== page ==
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Middle East
Tense Israeli-Hamas truce holds
Doubts remain over long-term prospects for peace as Israeli tanks remain on Gazan border.
Last Modified: 20 Jun 2008 10:44 GMT
Palestinian fighters left their positions
as the ceasefire began [AFP]

The Gaza Strip is quiet on the second day of a ceasefire deal between Israel and Palestinian group including the Hamas movement.

The territory remained calm on Friday, a day after the Egyptian-mediated six-month truce took effect.

Israeli tanks remain on the Gazan border, amid scepticism on both sides over whether the truce will last.

Ehud Olmert, Israel's prime minister, has threatened an Israeli invasion of Gaza if Hamas breaks the ceasefire.

Ismail Haniya, the Hamas leader in Gaza, has said that peace would hold as long as cessation of "all Israeli aggression against the Palestinian people" is maintained.

Israel has said it will begin to ease its economic blocakde of Gaza on Sunday, should the truce hold.

Olmert will travel to Egypt on Tuesday to resume talks on a proposed prisoner swap with Hamas.

An Israeli military court has also ordered the release of Hamas politician Bassam al-Zahiri, who was detained two years ago.

'In the balance'

The UN agency for Palestinian refugees said on Thursday that it saw the truce as a "positive step" that could end months of delays to construction of schools, housing and medical centres desperately needed by the people of Gaza.

David Chater, Al Jazeera's correspondent in Israel, said: "The hopes of so many on both sides of the border now hang in the balance.

"Every minute, every hour that is now passing though is feeding the hopes of people that they can have a normal life."

Fighters from the Islamic Jihad organisation, one of the Palestinian factions who have signed up to the deal, were seen dismantling the rocket launchers used to strike Israeli towns across the border.

They removed the weapons from fields surrounding Beit Hanoun where in the past year hundreds, if not thousands, of rockets have been launched into southern Israel.

However, residents of the Gaza Strip and southern Israel were wary of putting too much faith in the deal.

"They make agreements and ceasefires here and there all the time. We will wait until we see real results," Hatem, a 30-year-old baker in Gaza City, said.

Nasser al-Farhan, a 22-year-old guard, said "God willing the period of calm will hold.

"But Israel has never kept to them before. It always continues with its attacks and its arrests."

Israelis sceptical

Micha Hazan, 22, a café worker from the Israeli town of Sderot, close to the Gaza Strip, was just as sceptical: "They won't stop firing rockets until we send the tanks into Gaza, and even then, I'm not sure they would stop."

Ephi Levy, an Israeli farmer, said: "Let's hope it gets better with the tahadiya," he said, using the Arabic term for calm.

Israeli settlers burnt a Palestinian olive tree field in the West bank on Thursday [AFP]
"The snipers kept shooting at us up until yesterday."

The ceasefire follows months of mediation by Egypt and is the first deal since Hamas seized power of the Gaza Strip from Fatah in June 2007.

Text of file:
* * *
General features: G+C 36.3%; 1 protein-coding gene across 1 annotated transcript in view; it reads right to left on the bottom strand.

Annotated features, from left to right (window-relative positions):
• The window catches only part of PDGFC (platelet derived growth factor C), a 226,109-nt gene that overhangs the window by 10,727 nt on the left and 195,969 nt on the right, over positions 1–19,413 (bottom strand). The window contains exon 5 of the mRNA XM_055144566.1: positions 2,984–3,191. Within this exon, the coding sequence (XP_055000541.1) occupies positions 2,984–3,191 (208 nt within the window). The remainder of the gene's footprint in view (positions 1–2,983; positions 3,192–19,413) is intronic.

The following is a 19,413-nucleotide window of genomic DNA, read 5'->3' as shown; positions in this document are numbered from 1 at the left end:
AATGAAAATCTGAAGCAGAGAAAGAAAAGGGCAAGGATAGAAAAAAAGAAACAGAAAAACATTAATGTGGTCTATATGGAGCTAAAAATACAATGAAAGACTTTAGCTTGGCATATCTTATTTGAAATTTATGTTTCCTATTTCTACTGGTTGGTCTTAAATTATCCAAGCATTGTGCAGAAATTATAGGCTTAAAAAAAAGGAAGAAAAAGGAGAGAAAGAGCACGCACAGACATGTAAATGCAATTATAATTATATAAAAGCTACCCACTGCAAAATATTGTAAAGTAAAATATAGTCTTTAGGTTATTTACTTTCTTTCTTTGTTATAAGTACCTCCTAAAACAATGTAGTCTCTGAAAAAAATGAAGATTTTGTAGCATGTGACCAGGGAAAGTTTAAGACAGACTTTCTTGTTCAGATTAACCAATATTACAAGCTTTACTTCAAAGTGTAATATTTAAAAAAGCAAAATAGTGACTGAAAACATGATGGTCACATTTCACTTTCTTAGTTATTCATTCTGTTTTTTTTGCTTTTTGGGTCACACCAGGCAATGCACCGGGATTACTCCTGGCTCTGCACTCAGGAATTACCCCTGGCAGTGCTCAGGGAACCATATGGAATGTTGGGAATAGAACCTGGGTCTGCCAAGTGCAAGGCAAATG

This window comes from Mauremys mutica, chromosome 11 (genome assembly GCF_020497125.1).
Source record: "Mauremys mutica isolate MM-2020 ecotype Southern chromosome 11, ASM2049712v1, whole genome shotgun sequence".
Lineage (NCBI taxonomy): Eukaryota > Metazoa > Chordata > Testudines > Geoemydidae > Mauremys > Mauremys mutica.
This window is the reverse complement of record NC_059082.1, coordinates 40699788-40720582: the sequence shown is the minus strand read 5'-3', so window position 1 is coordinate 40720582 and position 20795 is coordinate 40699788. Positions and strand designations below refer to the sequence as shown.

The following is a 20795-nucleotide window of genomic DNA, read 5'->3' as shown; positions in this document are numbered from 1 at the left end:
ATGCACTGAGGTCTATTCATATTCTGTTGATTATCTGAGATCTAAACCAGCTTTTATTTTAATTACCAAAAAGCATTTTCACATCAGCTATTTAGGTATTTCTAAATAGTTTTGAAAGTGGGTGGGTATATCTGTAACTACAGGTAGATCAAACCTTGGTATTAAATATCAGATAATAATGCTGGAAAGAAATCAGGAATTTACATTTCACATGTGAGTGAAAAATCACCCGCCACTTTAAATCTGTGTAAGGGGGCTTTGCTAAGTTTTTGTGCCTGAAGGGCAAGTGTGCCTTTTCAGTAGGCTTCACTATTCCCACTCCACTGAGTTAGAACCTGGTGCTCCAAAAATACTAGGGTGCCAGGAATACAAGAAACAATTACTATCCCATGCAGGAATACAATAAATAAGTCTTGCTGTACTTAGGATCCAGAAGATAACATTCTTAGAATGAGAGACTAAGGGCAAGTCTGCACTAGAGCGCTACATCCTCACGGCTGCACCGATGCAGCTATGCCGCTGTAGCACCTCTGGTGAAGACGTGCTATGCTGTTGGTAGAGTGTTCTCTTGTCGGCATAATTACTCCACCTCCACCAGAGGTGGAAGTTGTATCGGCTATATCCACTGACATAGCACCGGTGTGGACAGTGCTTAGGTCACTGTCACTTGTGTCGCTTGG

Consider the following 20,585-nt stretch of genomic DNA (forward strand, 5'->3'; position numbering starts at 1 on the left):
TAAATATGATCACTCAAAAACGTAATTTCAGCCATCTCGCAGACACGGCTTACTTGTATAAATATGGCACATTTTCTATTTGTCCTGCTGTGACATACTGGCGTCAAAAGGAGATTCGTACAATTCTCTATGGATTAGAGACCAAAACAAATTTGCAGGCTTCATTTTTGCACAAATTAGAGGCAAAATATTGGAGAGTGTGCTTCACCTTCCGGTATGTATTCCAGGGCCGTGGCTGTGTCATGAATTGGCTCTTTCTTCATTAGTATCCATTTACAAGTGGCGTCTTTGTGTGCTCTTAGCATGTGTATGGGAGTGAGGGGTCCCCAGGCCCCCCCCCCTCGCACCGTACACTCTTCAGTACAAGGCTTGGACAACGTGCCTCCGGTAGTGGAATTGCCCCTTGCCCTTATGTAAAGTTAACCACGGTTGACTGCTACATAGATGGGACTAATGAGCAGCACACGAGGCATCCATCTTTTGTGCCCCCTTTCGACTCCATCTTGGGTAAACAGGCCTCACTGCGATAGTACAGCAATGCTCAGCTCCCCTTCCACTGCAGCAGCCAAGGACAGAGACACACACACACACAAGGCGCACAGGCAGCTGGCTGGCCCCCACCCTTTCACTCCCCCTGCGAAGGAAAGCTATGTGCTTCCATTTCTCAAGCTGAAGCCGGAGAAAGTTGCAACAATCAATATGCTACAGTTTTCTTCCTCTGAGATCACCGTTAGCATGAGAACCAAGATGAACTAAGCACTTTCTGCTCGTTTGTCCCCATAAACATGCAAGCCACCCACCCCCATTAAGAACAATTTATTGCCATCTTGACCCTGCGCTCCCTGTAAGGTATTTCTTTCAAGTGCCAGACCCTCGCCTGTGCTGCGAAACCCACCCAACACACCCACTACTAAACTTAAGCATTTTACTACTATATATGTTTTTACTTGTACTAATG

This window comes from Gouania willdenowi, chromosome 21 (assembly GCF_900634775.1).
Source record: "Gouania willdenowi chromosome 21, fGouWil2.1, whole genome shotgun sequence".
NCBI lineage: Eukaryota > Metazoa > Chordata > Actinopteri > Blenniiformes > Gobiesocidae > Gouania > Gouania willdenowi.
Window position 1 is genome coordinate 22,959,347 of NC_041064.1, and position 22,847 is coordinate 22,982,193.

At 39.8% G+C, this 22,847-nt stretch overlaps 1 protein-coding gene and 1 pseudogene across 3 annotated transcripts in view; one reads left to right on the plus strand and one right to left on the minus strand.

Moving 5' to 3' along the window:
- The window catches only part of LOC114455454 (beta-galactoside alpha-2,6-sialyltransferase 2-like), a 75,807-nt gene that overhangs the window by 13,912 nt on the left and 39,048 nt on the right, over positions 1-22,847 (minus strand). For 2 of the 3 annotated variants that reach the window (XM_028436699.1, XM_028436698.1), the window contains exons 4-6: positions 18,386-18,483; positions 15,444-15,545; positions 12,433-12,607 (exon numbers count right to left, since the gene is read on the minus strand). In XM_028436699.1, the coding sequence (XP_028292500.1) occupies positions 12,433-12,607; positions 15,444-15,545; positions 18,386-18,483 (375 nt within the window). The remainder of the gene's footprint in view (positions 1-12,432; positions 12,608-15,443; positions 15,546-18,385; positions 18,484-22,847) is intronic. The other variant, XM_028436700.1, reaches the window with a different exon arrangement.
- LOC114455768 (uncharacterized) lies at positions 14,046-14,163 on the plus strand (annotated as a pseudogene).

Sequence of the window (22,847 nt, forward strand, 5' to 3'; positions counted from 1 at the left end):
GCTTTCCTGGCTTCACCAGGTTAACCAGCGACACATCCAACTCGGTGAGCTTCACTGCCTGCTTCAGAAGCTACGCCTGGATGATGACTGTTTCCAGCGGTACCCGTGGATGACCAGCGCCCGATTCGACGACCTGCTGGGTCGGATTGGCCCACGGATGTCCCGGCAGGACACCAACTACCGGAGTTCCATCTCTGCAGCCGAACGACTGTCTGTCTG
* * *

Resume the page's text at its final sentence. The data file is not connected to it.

However, concerns over the long-term risks of the deal remain.

Uzi Baron, a Sderot resident, told Al Jazeera that he feared that Hamas would use the peace "to manufacture more weapons and to smuggle".

While Roni Sofer, chief diplomatic correspondent for Israel's Ynet news service, said; "Israel has lost its ability to deter and remove a threat to its citizens. It allows a group that threatens it strategically to continue to exist.

"This is the agreement's biggest failure from Israel's standpoint."

West Bank settlements

Palestinians fear that the ceasefire will allow Israel to continue to expand illegal Jewish settlement activity in the occupied West Bank.

Jihad Hamad, a Gaza-based analyst, said: "The deal allows [Israel] to keep changing the facts on the ground, to build settlements and absorb more land from the West Bank."

There are additional fears that the peace deal may break down because it has not been extended to the West Bank.

Despite Palestinian calls for this extention, Israel refused. Israel says that its security forces must be able to work within the West Bank to combat Palestinian attacks.

Lamis Andoni, Al Jazeera's Middle East analyst, said: "Hamas was forced to accept the deal in the hope of easing the Israeli siege on Gaza and to alleviate Palestinian people's suffering.

"But the question remains will a truce hold if Israel conducts an operation in the West Bank that leads to Palestinian deaths? That will be a difficult challenge as individual fighters in Gaza could then be provoked into attacking Israeli posts."

The agreement states that if the ceasefire holds for three days Israel is obliged to increase fuel supplies to Gaza on Sunday. Israel has maintained a blockade on goods going into the Gaza Strip since Hamas took power.

Following that Hamas and Israel are expected to renew indirect talks in Cairo next week over a prisoner exchange.

Israel is seeking the release of Gilad Shalit, an Israeli soldier captured by Gazan fighters in a deadly cross border raid about two years ago, and will send an envoy of the prime minister to the talks.

The possible release of some of the more than 10,000 Palestinians held  in Israeli jails will also be discussed.

Source:
Al Jazeera and agencies
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